By Carolyn See
Thursday, January 6, 2011; 8:08 PM
I'm trying to think of the best way to say how absolutely marvelous "Stolen World" is and wondering if the answer can't be found in the subtitle: "A Tale of Reptiles, Smugglers, and Skulduggery." Yes, it's got all that, along with screwball comedy and a subtle, understated sermon on ecological values. But wait! - as they say in those zany TV commercials - there's more! At some point in her creative process, journalist Jennie Erin Smith has added, in semi-invisible ink, "And That Crazy Brother of Yours, Who Hides in the Basement and Plays With Mamba Snakes, Even Though He's 53 Years Old." Because reptiles, eternally repellent and charming, aren't really the main subject here, even though they're a constant ingredient. And petty crime, although wonderful to read about - especially if it's not happening to you - isn't the central theme either.
No, it's the guys - and even as I type these words, I'm laughing: It's the guys who grew up fiddling with snakes, when everybody else in the class was out playing baseball, or the guy (in this case, one of the protagonists, aptly named Hank Molt) who drives around in a car with a gila monster in a paper bag on the seat beside him and absently puts his hand in the bag: "Gila monsters hang on and chew," the author reminds us, "grinding in their venom, and the pain was enough that Molt ran his Jeep off the road and ended up in a rural Georgia hospital, which he escaped from the next morning without paying."
"Stolen World" is a crazy history of the past 50 years of the reptile trade around the globe, but you could say its larger and loftier theme is the futility of much human endeavor. We meet underachieving, anti-social, weirdly attractive geeks whose circle of friends includes "fellow reptile dealers, carny snake handlers, kids from the suburbs, small-time poachers with something to unload." Out of this field of lowlifes, the author chooses Molt (as grumpy as the gila monster who bit him); Tommy Crutchfield, who seems a little more largehearted and a little less inept; and Crutchfield's sidekick, Edmund Celebucki, "a prison guard, a karate instructor, and a dedicated thief of antiquarian natural history books which he would liberate from public libraries and sell to specialty dealers."
Men like these have to find ways to make a living, and since they grew up isolated and staring at snakes and their scaly relatives, it stands to reason that they'd go into the reptile business, buying and selling these creatures among themselves and to various collectors, museums and zoos. What turns "Stolen World" from sober, well-researched nonfiction into a wacky comedy is that these men are at once stunningly innovative, dizzyingly incompetent, quite sociopathic and very low on bookkeeping skills. Doing business in a respectable way is too boring and utterly beyond them, and so they find themselves in one pickle after another - stuffing half-dead baby pythons into cigarette cases, painstakingly rolling iguanas up into tube socks, and enduring encounters with customs officials across the world: "I had reptiles in my pockets and a six-foot diamond python balled up in the small of my back," Celebucki recalls. "They're running their wand over me and and hit the python. The guy's squeezing it - it's in a little tight bag. The guy said, 'What is this?' and I didn't know what to say, so I said, 'It's a tumor.' " Celebucki gets through unscathed.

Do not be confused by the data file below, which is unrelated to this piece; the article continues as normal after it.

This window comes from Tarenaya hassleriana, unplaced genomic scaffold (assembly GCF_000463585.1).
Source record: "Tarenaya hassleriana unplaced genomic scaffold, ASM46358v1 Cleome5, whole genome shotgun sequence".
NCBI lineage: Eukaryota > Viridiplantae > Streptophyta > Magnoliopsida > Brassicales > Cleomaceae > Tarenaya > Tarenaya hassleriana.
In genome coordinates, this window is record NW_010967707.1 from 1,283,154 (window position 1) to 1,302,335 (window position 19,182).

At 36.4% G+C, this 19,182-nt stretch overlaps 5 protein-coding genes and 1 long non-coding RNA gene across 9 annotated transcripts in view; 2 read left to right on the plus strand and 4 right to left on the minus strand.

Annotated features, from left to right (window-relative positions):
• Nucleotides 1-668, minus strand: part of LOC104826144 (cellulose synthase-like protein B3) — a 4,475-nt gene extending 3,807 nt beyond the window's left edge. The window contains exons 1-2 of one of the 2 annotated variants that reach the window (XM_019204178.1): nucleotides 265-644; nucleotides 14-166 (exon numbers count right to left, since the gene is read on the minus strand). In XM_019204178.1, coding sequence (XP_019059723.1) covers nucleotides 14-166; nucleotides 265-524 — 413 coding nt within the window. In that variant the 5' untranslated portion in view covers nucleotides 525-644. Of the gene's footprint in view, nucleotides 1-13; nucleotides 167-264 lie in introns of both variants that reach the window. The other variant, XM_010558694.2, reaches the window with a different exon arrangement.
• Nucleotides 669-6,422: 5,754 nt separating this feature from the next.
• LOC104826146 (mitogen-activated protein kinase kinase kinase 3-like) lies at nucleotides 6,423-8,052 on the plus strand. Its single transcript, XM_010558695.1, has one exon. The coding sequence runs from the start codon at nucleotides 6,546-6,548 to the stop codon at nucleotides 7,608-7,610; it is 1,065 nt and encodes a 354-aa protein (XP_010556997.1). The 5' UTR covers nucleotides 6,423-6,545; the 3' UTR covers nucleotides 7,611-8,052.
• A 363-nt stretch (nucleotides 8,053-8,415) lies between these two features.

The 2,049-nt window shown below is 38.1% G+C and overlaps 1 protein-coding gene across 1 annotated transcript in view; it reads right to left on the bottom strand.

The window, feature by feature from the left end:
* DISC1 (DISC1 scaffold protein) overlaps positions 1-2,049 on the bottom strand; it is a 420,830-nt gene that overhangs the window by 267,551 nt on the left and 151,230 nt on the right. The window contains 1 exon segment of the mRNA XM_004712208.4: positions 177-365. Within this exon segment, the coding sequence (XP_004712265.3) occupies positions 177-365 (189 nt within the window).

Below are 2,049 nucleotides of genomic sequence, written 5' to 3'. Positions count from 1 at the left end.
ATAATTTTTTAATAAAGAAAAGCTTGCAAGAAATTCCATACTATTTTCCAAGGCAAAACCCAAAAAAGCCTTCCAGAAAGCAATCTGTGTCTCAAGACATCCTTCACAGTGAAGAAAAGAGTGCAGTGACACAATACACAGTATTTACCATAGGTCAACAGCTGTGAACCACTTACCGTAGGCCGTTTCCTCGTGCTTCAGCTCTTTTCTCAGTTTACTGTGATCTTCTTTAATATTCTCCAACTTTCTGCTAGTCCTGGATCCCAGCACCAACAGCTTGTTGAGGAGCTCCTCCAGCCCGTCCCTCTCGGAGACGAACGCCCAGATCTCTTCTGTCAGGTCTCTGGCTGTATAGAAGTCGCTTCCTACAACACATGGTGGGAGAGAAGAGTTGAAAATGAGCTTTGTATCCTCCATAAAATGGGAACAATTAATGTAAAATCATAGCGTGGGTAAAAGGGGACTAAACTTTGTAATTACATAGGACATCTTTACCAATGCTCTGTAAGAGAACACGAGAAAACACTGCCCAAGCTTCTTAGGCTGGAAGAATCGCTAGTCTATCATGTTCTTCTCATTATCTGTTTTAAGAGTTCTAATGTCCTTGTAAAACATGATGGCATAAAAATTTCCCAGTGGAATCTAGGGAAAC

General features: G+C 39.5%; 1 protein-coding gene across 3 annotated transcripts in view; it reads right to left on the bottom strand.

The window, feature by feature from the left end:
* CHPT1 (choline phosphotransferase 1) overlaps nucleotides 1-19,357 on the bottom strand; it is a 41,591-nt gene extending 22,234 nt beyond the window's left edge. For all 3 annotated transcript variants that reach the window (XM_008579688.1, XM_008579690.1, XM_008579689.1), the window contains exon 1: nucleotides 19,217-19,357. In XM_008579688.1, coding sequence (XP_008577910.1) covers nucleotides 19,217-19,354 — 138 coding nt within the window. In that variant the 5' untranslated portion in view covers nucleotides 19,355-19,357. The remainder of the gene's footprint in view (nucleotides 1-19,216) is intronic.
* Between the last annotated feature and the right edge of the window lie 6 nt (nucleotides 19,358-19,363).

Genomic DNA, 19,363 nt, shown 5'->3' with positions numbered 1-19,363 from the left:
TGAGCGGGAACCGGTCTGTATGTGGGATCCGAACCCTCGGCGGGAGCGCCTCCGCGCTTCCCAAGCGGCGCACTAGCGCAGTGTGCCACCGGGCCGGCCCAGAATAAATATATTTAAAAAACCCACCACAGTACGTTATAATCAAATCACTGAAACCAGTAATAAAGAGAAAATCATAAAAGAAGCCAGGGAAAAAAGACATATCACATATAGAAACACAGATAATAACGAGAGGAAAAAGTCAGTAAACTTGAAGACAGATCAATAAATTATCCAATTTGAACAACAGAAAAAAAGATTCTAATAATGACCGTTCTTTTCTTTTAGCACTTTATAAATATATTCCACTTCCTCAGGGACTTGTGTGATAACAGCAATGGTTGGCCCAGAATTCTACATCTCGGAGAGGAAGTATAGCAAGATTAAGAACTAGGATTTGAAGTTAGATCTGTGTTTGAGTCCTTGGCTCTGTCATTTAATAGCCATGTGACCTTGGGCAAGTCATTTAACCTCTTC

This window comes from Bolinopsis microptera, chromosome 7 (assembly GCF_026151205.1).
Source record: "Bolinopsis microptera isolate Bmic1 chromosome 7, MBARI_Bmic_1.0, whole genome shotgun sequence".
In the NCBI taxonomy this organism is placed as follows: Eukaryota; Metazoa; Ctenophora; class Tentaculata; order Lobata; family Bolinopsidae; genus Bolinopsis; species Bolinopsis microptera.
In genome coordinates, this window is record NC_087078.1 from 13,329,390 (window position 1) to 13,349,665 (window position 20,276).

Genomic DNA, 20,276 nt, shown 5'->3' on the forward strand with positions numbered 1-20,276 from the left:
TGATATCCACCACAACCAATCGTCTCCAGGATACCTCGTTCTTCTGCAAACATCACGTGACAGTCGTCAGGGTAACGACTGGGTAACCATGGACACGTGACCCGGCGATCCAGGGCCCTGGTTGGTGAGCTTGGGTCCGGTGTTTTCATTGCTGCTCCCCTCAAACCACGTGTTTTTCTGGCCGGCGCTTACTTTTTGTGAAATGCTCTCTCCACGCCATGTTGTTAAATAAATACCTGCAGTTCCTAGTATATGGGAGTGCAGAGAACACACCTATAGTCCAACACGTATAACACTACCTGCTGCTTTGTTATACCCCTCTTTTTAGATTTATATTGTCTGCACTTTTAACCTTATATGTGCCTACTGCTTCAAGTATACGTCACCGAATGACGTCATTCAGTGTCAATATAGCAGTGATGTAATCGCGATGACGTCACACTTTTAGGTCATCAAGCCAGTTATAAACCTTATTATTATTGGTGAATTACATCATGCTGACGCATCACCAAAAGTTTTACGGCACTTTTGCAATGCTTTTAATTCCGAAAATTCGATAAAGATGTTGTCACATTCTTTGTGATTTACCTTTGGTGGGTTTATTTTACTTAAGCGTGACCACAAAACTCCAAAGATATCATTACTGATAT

This shady business couldn't continue without steady infusions of money from collectors and zookeepers who are just as in love with reptiles as the smugglers themselves, and thus, over the '60s, '70s and '80s, the illicit trade in exotic creatures flourished. To be fair, explaining the concept of honesty to these guys would be about as futile as tutoring them in the theory of relativity. They just don't seem to carry the honesty gene. It's like they're playing "Grown-Up Criminal." They compile elaborate price lists of rare reptiles they don't possess, or they bundle up shipments of, say, 100 snakes, except 48 of them are already dead. Buyers are forever not paying up, and sellers are forever planning vendettas to get revenge on the people who cheated them, and everyone is furious with everybody else. And there they live, day after day, in their "stolen world."
This is all disgraceful, of course. Real animals are suffering here. And dozens of zoos with impeccable reputations are committing crimes. But the author refuses to moralize or judge or look at the sad side. In her acknowledgments, she thanks Hank Molt "for being ruthless and intelligent . . . one who 'stood up for evil in the Garden.' " She's captivated and enchanted by these goofy men, and if you're feeling a little lawless, this book is a treat.
See reviews books for The Post every Friday.
A Tale of Reptiles, Smugglers, and Skulduggery
By Jennie Erin Smith
Crown. 322 pp. $25